It took me until the final two years of my 15-year racing career to really understand how to train perfectly in an imperfect world. And what I mean by “imperfect” is by no means a slam on life itself. It’s simply a word that dignifies the bigger picture and global importance of events in our lives that may not always synch up with our “perfect” training schedule. Yes, the real world has contours that can necessitate bending the straight line we see between today and our ultimate race performance.
The slow epiphany of how to train “perfectly” in an “imperfect” world started the day my son was born. Until that moment, I pretty much had free reign to train when I wanted, as much as I wanted. But from that precious moment forward, there was a clearly important real life factor that had entered my life who was going to re-landscape my entire training philosophy.
My nights were no longer mine to sleep in uninterrupted bliss. Mats, my son, had plenty where he was up for part of it. The result was a significant change in my ability to recover. When I came home from long training days it was no longer nap time. It was daddy time. And how could I refuse! Babies are cute for a reason. You want to be with them and take care of them!
He was born just weeks after Ironman in mid-November 1993. The following season in 1994 was pretty lackluster as far as my race results. You see, I was trying to continue to train “perfectly”. That meant I tried with all my will power to fit in every training session that had become the template for my success in the previous five IRONMAN World Championship titles. But instead of the training getting me fit to race on the world stage, it simply wore me into the ground.
I knew what was happening. No sleep equals no recovery. Extra energy out during the day with my son meant less energy available to train. But it took me until the following season before I surrendered to the new “perfect” and finally modified my approach. I cut back when it was called for. I pared down my total training volume by eliminating the sessions that were only there to boost my self-confidence, but that had little to do with actually making any faster. I honed in on the truly key workouts and made sure I was fresh for those. Everything else was expendable if I needed more recovery.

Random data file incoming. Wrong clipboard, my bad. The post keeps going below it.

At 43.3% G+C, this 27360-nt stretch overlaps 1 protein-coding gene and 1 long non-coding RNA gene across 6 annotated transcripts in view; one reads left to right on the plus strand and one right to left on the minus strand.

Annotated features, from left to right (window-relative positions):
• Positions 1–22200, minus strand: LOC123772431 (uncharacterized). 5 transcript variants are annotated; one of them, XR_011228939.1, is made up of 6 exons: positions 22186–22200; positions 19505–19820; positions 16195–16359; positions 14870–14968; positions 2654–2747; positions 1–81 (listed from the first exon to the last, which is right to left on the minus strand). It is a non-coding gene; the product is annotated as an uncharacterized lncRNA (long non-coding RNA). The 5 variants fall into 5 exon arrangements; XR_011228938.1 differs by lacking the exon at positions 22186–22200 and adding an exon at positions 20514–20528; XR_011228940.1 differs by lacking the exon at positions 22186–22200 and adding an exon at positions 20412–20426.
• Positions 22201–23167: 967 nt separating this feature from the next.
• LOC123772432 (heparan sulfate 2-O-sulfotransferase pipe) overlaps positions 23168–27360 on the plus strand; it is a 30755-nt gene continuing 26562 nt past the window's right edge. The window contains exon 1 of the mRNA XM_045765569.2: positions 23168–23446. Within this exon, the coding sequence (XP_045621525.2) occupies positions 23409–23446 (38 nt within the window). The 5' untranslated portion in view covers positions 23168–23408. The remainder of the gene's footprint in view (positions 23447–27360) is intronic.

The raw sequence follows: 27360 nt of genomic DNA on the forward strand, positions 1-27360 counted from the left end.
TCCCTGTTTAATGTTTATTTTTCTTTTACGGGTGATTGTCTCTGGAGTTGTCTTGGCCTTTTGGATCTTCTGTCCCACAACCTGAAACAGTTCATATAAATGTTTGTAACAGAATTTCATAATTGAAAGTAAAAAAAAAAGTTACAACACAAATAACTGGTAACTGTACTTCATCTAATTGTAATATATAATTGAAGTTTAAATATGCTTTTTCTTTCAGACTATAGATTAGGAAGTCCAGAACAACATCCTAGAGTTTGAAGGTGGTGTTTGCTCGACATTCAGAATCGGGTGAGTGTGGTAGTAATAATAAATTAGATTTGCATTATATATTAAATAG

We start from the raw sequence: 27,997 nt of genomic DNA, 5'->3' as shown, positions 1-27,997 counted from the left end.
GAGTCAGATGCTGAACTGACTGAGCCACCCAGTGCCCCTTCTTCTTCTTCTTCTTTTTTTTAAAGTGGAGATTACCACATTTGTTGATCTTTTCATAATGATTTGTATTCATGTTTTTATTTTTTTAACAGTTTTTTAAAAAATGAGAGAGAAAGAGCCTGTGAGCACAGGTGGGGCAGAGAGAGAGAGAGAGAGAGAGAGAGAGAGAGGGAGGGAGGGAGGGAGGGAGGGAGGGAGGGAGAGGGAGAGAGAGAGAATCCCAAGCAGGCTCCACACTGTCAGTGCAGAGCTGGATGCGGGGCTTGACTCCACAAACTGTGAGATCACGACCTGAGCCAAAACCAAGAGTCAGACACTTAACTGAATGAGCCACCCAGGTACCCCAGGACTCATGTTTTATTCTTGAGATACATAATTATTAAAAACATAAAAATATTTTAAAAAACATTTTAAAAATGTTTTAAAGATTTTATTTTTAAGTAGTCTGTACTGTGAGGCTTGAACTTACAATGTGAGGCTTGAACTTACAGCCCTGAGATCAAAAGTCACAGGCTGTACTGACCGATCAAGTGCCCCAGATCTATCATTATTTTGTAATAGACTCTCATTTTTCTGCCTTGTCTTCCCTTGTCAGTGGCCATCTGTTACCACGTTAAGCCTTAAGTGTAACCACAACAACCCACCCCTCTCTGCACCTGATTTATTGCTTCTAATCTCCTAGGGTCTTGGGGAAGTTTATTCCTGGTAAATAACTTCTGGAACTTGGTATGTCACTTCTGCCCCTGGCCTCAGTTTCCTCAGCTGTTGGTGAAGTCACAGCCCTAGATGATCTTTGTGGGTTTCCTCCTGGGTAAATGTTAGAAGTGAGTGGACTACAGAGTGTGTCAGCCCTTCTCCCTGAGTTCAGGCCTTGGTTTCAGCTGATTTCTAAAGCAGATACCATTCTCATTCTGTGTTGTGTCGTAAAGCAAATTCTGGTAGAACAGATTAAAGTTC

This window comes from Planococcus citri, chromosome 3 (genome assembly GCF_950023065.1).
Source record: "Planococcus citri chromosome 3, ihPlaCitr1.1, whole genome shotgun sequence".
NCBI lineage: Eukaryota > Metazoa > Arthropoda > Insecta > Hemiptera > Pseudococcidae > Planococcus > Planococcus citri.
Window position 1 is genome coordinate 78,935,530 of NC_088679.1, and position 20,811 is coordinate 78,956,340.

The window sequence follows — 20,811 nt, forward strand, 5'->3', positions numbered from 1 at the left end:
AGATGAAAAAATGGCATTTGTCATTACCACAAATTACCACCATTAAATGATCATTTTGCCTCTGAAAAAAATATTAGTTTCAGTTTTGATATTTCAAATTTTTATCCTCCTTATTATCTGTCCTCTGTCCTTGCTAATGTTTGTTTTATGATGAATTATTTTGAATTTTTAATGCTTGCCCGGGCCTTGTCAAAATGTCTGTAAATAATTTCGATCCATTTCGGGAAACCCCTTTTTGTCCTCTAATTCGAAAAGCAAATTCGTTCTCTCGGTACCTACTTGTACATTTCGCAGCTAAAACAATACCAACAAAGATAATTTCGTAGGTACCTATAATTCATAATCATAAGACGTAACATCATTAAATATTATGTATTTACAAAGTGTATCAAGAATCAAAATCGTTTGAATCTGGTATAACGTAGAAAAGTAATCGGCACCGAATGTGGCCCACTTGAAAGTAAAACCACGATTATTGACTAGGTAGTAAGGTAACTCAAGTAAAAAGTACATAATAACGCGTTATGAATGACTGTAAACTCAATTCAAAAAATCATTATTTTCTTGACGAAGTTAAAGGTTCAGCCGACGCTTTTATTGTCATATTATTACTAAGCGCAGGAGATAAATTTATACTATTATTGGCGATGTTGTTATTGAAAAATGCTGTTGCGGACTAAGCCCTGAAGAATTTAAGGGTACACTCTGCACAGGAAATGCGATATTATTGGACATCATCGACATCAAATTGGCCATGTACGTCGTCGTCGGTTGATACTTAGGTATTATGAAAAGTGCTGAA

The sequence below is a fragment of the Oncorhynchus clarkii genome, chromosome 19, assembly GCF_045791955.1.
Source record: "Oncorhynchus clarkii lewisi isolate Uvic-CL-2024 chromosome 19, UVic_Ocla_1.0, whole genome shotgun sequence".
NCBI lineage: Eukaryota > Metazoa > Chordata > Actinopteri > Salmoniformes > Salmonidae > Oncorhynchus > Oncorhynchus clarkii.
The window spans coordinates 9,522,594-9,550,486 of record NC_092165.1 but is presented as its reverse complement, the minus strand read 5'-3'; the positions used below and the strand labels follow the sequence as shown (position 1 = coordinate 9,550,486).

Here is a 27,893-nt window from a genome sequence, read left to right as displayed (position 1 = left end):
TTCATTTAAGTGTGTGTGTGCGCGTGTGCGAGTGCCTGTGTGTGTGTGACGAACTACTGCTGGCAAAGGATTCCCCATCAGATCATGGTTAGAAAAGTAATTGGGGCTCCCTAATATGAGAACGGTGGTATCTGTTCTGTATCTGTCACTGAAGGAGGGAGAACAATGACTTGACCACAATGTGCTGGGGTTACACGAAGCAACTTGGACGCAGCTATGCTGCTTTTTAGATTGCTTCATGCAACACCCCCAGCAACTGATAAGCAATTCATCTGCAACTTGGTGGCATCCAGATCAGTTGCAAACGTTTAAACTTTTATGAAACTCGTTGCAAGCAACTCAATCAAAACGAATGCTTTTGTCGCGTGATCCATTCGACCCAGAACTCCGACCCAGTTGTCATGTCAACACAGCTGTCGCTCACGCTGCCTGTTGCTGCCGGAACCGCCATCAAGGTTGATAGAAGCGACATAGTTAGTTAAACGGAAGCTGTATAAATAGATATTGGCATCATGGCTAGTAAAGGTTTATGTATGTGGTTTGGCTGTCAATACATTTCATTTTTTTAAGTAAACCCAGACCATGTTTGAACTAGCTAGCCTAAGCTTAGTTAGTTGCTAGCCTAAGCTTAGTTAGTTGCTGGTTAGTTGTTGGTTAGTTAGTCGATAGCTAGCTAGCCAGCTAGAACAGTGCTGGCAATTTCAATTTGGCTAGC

I also changed my focus. Doing even an abbreviated workout was worthy of a personal applause. The year before that same situation would have been met with frustration and disappointment in myself that I hadn’t stuck to the “perfect” plan. But I could see now that every step run, every stroke taken and pedal turned was a move in the right direction. Yes, I’d finally discovered how to train “perfectly” in an “imperfect” world.
As a coach I share this perspective with all my clients. I emphasize that no amount of training is good if it takes you to the mat just to fit it in. Have your ideal training mapped out, but then be willing to modify it to eventually make it perfect for you and your life.
The biggest challenge to doing this is that not everyone has experienced what it’s like to be really fresh for training. For a lot of endurance athletes, they think they are getting enough rest and recovery when in reality they are chronically tired. Not every athlete can gauge the difference between a tiredness that is a normal amount for the sessions they are doing and the fatigue that signals they are overtrained and really in deep need of rest.
That is until I partnered with Final Surge. By integrating my coaching with the amazing interface of Final Surge, I can gather enough information from each athlete and their training sessions to help them start to see via numbers when it’s time to modify to keep training perfectly in an imperfect world. I can see them getting overly tired often before they even feel it when their pace and power drops for any given heart rate. I can read the plateaus that signal an athlete is not absorbing the benefit from their workouts.
Together we can start to notice if there’s any relationship between specific workouts and weekly volumes that cause them to use the Final Surge Pain and Injury reporting section, then make sure to modify training accordingly. And the best part about all the incredible features within Final Surge is that you don’t need to login to a long list of different apps. It’s all in one place!
Even though your training is delivered online, you will never feel like you are on this journey alone. With the Final Surge Social Wall there is great communication between coaches and athletes, and among the athletes themselves. This truly is the ideal way to train perfectly in an imperfect world!